It’s not that often that you get the chance to interact with real, Buddhist monks. Many of these Japanese temples are run by monks who will check you in, show you your room, and deliver your meals. They will typically lead the activities, especially those that are spiritual. You’ll get to observe their daily lifestyle and the culture that they bring to the experience.
For the Activities
While a traditional stay is all about soaking in the atmosphere and relaxing, there are a few activities to join too. Many Ryokans will offer guided meditation classes with Buddhist monks. You may also find accommodations that offer cooking classes, yoga, and traditional ceremonies.
For the Relaxation
If you’re on vacation you’ll want to spend some time relaxing. While it’s not exactly the same as lounging on the beach, staying in a Ryokan can be just as soothing for the mind, body, and spirit. The minimalist designs, wide open spaces and Zen atmosphere will put you at ease. They tend to offer a relaxing atmosphere in a serene setting. Plus, the gardens and artwork set the scene for an inspiring, yet soothing experience.
For the Novelty
Experiential travel has become increasingly popular over the last few years. So, staying in a Japanese Ryokan really fits the bill. It’s a novel experience that you just won’t get anywhere else.
It can change your perspective when it comes to travel accommodations, and it’s a pretty great story to tell your friends about when you go back home.
To Take a Break From The City
From Tokyo to Kyoto, Japanese cities are fantastic destinations. They hold tons of culture and beauty. However, bustling cities, no matter where they are, can get overwhelming after a while. Staying in a Ryokan allows you to take a break from the hustle and bustle. You’ll have alone time to relax, unwind, meditate, and get a little closer to yourself.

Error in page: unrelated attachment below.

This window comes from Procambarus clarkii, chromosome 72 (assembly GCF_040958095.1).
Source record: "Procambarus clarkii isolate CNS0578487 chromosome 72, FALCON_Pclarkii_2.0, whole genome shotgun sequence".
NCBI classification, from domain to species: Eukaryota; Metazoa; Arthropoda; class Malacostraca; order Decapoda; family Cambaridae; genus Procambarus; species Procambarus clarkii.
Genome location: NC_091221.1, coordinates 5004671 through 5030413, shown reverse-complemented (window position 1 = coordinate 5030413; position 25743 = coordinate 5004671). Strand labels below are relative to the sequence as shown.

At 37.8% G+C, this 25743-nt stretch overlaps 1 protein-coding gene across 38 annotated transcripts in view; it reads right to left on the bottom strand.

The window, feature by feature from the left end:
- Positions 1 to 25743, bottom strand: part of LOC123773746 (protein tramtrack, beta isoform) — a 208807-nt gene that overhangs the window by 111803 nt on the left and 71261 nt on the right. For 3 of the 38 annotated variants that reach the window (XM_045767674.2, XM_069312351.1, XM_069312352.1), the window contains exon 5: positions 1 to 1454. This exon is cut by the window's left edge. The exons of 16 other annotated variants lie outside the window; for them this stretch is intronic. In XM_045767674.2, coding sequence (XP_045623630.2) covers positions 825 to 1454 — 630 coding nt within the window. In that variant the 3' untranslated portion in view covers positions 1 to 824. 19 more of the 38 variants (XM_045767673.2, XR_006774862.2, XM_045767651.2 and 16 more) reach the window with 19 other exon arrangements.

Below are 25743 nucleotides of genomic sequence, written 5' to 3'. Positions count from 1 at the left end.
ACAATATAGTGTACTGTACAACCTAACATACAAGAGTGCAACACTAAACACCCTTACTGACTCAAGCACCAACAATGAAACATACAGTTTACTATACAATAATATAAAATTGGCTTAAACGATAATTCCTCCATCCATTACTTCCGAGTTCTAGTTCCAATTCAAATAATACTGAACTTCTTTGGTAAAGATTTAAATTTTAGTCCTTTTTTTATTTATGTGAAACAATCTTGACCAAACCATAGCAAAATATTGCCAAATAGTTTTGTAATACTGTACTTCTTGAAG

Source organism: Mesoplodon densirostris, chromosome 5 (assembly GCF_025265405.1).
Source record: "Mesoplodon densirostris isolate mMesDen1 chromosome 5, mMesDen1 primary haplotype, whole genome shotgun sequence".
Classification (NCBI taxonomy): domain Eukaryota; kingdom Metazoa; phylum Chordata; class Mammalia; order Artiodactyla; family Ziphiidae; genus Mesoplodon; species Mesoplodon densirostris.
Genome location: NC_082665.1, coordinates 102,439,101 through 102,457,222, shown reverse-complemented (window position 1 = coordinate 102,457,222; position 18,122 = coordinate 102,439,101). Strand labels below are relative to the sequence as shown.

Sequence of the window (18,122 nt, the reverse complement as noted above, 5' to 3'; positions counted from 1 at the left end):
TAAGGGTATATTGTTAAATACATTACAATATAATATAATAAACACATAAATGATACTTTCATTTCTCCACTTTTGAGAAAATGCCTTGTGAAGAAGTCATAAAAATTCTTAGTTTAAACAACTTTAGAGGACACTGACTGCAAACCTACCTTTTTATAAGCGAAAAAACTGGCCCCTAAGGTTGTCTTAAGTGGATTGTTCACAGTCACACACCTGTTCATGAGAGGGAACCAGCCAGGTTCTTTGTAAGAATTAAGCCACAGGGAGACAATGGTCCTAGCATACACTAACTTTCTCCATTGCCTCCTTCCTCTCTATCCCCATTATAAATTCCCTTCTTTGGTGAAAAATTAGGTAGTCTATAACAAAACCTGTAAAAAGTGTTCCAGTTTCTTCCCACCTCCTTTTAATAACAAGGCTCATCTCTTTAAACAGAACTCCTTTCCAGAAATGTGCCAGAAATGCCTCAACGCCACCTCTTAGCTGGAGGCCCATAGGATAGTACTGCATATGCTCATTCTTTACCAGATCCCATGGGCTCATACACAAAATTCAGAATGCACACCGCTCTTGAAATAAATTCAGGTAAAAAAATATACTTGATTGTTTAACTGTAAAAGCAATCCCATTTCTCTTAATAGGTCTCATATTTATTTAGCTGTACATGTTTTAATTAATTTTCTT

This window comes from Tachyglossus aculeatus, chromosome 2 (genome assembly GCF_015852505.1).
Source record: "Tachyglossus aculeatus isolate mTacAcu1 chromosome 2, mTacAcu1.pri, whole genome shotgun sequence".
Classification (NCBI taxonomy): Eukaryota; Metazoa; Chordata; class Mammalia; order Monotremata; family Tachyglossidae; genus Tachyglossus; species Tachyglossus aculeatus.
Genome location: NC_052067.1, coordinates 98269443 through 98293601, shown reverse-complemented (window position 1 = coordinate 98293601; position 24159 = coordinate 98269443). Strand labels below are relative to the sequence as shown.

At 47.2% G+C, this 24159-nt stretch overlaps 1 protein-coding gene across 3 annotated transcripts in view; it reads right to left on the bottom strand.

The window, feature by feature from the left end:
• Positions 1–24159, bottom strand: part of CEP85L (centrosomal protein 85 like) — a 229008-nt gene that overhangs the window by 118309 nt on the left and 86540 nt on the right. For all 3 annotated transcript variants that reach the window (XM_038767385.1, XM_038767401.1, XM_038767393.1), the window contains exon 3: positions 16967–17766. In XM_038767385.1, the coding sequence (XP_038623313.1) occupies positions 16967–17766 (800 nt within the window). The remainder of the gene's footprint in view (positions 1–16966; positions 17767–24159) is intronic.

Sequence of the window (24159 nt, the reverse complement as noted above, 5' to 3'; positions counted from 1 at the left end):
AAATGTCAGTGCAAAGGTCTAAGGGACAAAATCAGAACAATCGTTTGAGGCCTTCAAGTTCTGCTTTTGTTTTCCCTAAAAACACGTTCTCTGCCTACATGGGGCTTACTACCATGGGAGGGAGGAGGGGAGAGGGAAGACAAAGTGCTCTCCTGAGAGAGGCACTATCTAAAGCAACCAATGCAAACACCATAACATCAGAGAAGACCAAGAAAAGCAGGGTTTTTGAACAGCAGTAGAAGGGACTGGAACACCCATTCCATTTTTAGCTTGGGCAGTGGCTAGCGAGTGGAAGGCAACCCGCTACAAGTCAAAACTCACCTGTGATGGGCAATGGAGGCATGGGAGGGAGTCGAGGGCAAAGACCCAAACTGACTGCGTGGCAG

For the Photography Opportunities
Happen to be a photographer (or just love to take pictures?) A Ryokan is a dream environment for snapping stunning photos. You could spend an entire day wandering around the temple, staging your own photo shoots, and photographing the architecture and natural landscapes. Between the interior design and the gardening, you’ll be busy taking amazing photos throughout your stay.
For the Romance
Not traveling alone? Don’t worry, a Ryokan stay is great for couples too. The intimate and laid back environment is perfect for couples who just want to spend time together. The simple, traditional rooms have little distraction, so you can really focus on one another. There’s plenty of privacy, sake, and delicious food to make your evening in a Ryokan extra special.
For the Tea
You can’t visit Japan without tasting some of the local tea. If you stay in a Ryokan, you’ll most likely have the chance to sample some in your room. A hot cup of Japanese tea is a great way to start your Ryokan stay.
It’s also essential for your nightly wind down before laying out your futon floor bed and getting some rest.
A traditional Ryokan stay is a must-do while visiting Japan. It’s an experience that you just won’t get anywhere else. Even if it’s just for a night, you won’t regret your decision to take this deep dive into Japanese culture.